American Wintercress

American Wintercress © DSchiel

American Rocket, American Yellowrocket
Barbarea orthoceras
NATIVE

Description (Jepson, PlantID.net)

    • Eudicotyledon
      • Eudicots are a major lineage of flowering plants; see family for general characteristics
    • Mustard Family (Brassicaceae)
    • Perennial herb
    • Stems ridged or angled
    • Leaves
      • Basal rosette leaves
        • Pinnately compound (divided into leaflets arranged along a common axis, like a feather)
        • Leaflets in 2-4 pairs, ending in a large, rounded lobe
        • Wavy edged and sparsely toothed
      • Stem leaves
        • Alternate (1 leaf at each junction with stem)
        • Pinnately lobed or divided, with 1-2 leaflet pairs, reducing upward
        • Widely spaced and directly attached to the stem (sessile)
        • Sometimes wavy edged and sparsely toothed
    • Flowers
      • Inflorescence (flower arrangement) is a raceme (unbranched stem with stalked flowers opening from the bottom up)
      • Each flower with 4 yellow petals forming a cross
      • 6 stamens (male flower parts), 4 long and 2 short
      • Sepals (outer flower parts) yellow to yellow green
      • Ovary superior (attached above other flower parts)
    • Fruit is an upright silique (long, narrow pod) with a horn-shaped tip
    • Height to 20 in.
    Flowers © DSchiel

    Distribution

      • Native to California
        • Grows predominately in moist areas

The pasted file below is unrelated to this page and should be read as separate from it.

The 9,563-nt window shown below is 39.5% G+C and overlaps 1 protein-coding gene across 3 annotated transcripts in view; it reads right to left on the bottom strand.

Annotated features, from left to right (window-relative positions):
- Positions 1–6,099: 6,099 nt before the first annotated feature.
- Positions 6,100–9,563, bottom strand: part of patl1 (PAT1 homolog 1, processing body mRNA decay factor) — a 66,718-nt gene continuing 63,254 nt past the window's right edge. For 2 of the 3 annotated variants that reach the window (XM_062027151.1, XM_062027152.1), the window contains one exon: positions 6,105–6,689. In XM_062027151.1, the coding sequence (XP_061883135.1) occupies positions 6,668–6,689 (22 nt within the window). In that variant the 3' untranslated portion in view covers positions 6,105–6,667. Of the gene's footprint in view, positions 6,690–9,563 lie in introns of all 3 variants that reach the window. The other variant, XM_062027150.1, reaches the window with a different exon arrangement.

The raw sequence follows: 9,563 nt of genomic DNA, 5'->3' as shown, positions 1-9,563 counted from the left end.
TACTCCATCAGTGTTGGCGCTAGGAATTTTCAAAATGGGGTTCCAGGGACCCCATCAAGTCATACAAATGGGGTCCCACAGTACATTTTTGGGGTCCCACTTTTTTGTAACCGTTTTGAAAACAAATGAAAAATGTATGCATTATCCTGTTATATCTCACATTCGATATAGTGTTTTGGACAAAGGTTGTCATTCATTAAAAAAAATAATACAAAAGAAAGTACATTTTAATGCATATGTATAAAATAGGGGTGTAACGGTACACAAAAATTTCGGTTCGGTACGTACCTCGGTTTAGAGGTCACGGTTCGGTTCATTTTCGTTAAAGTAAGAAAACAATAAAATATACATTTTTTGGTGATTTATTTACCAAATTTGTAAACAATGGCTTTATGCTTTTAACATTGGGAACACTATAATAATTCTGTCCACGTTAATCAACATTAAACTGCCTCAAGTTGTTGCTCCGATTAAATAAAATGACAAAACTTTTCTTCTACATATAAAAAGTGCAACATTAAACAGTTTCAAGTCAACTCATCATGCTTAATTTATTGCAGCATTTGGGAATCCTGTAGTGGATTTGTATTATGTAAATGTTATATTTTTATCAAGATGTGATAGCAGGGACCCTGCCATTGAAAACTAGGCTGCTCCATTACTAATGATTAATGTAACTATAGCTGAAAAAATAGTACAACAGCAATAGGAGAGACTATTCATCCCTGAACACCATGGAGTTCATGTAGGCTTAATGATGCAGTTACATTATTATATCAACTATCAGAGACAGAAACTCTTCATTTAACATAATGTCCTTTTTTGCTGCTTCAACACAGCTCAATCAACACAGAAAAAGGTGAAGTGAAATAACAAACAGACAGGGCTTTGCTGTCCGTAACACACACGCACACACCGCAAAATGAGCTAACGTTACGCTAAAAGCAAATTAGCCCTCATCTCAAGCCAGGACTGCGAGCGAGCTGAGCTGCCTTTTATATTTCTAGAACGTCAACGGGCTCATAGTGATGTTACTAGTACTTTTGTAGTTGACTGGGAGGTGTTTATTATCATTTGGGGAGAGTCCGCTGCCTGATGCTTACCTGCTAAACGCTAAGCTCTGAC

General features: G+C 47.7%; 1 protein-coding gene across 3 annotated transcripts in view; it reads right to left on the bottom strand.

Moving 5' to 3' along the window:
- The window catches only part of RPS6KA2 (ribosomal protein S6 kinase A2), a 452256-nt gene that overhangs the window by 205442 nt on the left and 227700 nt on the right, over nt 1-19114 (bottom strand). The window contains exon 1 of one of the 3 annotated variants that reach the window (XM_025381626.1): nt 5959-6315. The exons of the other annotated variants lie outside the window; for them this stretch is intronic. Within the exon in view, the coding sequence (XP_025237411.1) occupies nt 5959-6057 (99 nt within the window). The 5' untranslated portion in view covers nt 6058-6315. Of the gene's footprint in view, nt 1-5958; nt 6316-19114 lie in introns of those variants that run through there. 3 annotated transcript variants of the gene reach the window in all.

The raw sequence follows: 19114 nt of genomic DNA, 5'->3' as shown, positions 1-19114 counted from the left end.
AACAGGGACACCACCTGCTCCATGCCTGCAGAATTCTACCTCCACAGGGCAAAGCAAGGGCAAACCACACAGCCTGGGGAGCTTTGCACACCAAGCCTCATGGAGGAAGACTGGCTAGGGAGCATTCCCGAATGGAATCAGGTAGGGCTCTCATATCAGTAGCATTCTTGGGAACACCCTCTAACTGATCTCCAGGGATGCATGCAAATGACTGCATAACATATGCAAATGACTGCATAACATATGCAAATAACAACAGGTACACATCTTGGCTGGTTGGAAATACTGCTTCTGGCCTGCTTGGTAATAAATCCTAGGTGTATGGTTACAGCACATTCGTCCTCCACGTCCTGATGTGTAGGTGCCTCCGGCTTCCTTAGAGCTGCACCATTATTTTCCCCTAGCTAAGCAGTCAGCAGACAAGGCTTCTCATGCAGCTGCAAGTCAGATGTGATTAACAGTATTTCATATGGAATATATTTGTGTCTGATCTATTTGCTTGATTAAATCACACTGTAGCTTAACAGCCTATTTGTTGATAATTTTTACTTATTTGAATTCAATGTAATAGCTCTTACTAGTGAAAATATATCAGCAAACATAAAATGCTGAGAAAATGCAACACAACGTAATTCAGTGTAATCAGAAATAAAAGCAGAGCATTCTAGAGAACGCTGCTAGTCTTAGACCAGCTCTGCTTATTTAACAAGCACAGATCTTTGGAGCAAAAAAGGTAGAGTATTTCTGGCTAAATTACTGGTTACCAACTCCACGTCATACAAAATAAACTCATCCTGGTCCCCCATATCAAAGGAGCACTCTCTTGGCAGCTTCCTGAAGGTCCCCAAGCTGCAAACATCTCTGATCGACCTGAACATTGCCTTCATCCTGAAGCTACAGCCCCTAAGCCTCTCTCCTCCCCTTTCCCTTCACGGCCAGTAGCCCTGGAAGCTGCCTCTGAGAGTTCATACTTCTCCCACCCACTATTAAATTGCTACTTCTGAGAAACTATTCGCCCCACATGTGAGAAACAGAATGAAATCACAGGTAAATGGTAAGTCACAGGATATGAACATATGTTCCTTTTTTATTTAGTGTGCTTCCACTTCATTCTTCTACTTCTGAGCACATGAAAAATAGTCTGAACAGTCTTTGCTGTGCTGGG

• See Calflora for statewide observations of this plant
      • Outside California, grows in Western North America, and in parts of central and eastern Asia
      • Grows at elevations to 11,000 ft.

      Uses (San Mateo County Parks prohibits removal of any natural material)

        • Visited by flies, bees, and beetles
        • Host plant for the larvae of several butterfly species, including Sara orangetip (Anthocharis sara) and checkered white (Pontia protodice)
        • Leaves can be eaten raw or cooked

        Name Derivation

          • Barbarea (bar-BARE-ee-a) – named after St. Barbara, a 3rd-century Greek Christian martyr
          • orthoceras (or-tho-SER-as) – from the Greek órthios, “straight, upright” and kéras, “horn,” referring to the horn-tipped fruit
          • Wintercress – common name for plants in this genus
            • Cress is a name associated with cruciferous plants (Mustard family)
          • Rocket – common name for many plants in the Mustard family
            • From the Italian ruchetta or rucola, a diminutive of the Latin eruca, once a name for a kind of mustard plant and now a genus in the Mustard family, which includes the leafy vegetable arugula or rocket (Eruca vesicaria)

          Notes

            • Crushed plant tissue of most Mustard species release peppery-smelling, pungent-tasting isothiocyanates (cyanide compounds), derived from glucosinolates (Ishida 2014); see Mustard family for more details

            ID Tips

              • May be confused at Edgewood with 2 yellow-flowering, non-native mustards — short-podded mustard (Hirschfeldia incana) and hedge mustard (Sisymbrium officinale)
              American WintercressHedge MustardShort-podded Mustard
              Growth Habitperennial herbannual herbperennial herb
              Height≤ 20 in.≤ 24 in.≤ 31 in.
              Hairy Stemnosometimesyes
              Basal Leaf Terminal Lobebroad-rounded tipacutely-pointed tipbroad-rounded tip
              Flower Stalkerect, compact laterally sprawling laterally sprawling 
              Fruitnot appressed to stemappressed to stemappressed to stem
              Habitatwoodlanddisturbed areasdisturbed areas

              At Edgewood

                • Found in woodlands
                • Flowers March – July

                See General References

                Specific References

                  Ishida, M., et al. 2014. Glucosinolate metabolism, functionality and breeding for the improvement of Brassicaceae vegetables. Breeding science, 64:1, pp. 48–59.